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Symptoms and Signs of Gangrene

Doctor's Notes on Gangrene

Gangrene is a condition that describes the death of the body’s tissues. Gangrene may occur in any part of the body with the most common sites being the fingers, hands, feet, and toes. Gangrene develops when the blood supply of the affected part is cut off as a result of infection, vascular disease, or trauma.

There are different types of gangrene. In this dry gangrene, the tissue dries up and falls off. In wet gangrene, the affected tissue swells up and blisters. In gas gangrene, bacteria infect the tissue and cause gas bubbles inside it.

Symptoms of dry gangrene involve the infected area, which first becomes red, then cold and numb, then it develops a brown discoloration, and finally, it becomes black and shriveled. Symptoms of wet or moist gangrene involve the infected area, which becomes swollen and decays. It is painful, with local oozing, a foul-smelling odor, and black discoloration. The person also develops a fever. Symptoms of gas gangrene include an infected wound, brown-red or bloody discharge oozing from the affected tissues, a crackling sensation produced by the gas when the affected area is pressed (crepitus), the area becomes swollen and blistered, and severe pain. Other symptoms of gas gangrene include fever, increased heart rate, and rapid breathing if the toxins spread into the bloodstream.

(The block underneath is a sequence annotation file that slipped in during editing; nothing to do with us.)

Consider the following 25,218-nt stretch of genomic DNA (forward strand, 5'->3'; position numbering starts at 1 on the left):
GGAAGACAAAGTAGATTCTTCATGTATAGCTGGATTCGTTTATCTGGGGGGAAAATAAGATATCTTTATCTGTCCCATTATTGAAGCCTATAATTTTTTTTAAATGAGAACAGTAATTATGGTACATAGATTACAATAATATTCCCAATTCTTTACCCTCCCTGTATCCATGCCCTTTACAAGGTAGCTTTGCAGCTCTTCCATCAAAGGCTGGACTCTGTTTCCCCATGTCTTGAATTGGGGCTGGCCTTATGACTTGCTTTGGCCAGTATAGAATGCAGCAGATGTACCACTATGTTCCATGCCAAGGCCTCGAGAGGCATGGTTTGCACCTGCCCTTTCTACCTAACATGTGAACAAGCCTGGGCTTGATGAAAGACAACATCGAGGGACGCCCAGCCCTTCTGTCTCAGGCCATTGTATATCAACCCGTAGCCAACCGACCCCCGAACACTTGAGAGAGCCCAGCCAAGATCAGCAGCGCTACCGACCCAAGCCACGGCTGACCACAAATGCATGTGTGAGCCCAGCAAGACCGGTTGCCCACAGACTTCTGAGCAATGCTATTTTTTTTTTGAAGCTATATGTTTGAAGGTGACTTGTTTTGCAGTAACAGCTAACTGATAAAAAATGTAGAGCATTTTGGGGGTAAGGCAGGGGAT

Medical Author: John P. Cunha, DO, FACOEP
Medically Reviewed on 3/11/2019


Kasper, D.L., et al., eds. Harrison's Principles of Internal Medicine, 19th Ed. United States: McGraw-Hill Education, 2015.